Founder of the #MeToo movement and social activist Tarana Burke will speak at Occidental College on Monday, February 26.
The event, held in Thorne Hall at 8 p.m., is free and open to the public, but tickets are required. Tickets may be reserved through the Eventbrite page.
A brief Q&A session will follow an interview of Burke by two Occidental students. She will share the story behind the genesis of the viral movement. The #MeToo hashtag campaign has emerged as a rallying cry for people everywhere who have survived sexual assault and sexual harassment — and Burke’s powerful, poignant story as creator of what is now an international movement that supports survivors will move, uplift and inspire.
#MeToo is not just an overnight hashtag sensation; Burke has dedicated more than 25 years of her life to social justice and to laying the groundwork for a movement that was initially created to help young women of color who survived sexual abuse and assault. The movement now inspires solidarity, amplifies the voices thousands of victims of sexual abuse and puts the focus back on survivors.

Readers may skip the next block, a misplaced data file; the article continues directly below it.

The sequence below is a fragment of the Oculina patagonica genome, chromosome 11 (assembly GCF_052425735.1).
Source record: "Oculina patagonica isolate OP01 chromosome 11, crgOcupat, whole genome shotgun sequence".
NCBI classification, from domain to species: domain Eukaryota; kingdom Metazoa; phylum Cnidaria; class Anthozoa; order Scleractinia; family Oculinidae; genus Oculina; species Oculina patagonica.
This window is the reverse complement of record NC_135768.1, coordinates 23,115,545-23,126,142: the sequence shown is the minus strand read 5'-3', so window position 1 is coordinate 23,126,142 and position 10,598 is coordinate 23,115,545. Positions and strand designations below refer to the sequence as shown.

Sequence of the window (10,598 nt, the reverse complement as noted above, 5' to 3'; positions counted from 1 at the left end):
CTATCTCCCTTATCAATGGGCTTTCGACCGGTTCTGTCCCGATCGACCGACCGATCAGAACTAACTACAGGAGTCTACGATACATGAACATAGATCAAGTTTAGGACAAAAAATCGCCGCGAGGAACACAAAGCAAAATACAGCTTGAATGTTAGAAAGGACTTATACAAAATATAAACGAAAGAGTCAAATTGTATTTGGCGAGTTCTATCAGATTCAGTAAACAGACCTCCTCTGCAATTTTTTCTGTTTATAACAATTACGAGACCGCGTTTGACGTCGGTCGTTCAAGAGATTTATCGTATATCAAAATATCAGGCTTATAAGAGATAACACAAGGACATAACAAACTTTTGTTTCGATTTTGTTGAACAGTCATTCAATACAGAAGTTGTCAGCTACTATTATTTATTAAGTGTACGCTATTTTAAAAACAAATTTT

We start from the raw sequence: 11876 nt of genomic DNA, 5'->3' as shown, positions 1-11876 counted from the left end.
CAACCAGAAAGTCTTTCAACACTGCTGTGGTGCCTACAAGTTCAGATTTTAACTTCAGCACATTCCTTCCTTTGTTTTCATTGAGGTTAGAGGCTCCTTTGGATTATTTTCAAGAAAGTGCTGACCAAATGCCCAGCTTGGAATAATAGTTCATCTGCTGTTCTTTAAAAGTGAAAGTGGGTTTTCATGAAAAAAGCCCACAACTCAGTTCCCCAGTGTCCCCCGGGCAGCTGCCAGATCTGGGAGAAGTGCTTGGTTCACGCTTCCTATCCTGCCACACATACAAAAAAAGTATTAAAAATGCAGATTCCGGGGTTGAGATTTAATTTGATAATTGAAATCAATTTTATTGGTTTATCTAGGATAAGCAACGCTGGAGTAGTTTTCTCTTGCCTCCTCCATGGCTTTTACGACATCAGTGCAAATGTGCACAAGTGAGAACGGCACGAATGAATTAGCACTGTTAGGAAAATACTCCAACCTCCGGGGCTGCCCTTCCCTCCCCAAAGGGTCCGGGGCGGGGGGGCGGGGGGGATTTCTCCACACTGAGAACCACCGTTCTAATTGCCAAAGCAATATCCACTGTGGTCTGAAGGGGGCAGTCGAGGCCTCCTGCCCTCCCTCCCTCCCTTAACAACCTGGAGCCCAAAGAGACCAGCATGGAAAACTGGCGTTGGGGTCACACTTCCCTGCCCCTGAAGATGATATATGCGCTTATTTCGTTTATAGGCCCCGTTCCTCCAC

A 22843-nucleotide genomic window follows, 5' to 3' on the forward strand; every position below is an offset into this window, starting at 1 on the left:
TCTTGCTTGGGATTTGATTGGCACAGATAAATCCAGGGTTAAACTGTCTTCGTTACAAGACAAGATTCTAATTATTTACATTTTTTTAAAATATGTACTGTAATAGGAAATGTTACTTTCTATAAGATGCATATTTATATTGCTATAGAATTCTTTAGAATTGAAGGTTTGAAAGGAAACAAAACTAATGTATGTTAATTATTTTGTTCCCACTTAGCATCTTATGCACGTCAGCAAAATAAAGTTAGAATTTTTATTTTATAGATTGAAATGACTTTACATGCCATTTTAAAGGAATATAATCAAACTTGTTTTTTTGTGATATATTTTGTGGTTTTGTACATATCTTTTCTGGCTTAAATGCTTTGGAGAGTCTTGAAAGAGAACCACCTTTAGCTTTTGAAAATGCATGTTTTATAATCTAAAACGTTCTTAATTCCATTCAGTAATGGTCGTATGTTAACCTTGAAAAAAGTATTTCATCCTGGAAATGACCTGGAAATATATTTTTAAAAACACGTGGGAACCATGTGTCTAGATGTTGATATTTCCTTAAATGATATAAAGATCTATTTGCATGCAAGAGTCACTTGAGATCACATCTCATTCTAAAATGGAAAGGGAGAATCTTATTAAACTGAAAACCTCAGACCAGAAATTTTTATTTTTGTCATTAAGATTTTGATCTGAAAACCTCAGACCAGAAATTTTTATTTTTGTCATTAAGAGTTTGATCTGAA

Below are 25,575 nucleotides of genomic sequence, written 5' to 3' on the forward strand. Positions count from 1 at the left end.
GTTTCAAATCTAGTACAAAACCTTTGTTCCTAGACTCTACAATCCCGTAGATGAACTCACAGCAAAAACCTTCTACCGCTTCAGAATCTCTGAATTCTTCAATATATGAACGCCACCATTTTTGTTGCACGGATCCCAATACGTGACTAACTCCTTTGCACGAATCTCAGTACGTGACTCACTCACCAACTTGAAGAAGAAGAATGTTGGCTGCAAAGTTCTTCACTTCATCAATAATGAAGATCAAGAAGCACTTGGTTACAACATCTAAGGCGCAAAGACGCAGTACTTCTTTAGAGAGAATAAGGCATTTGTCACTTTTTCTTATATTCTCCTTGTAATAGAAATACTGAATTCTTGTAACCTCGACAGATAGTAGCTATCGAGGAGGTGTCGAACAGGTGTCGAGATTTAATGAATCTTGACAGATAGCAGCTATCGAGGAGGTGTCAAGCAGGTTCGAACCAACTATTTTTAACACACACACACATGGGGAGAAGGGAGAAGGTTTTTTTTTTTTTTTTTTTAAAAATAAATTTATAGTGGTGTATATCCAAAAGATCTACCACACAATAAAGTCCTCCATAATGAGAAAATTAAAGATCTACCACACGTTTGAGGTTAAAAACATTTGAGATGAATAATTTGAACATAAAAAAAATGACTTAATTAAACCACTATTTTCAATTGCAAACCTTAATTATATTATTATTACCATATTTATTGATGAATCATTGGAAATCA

A sexual assault survivor herself, Burke is now working under the banner of the #MeToo movement to assist other survivors and those who work to end sexual violence. She is also senior director at Brooklyn-based Girls for Gender Equity. On stage, she provides words of empowerment that lift up marginalized voices; enables survivors across all races, genders and classes to know that they are not alone; and creates a place for comfort and healing to those who have experienced trauma.
Burke’s talk is sponsored by Residential Education & Housing Services, Project SAFE, the Office of Community Engagement, the Intercultural Community Center the chief diversity officer and the Remsen Bird Fund.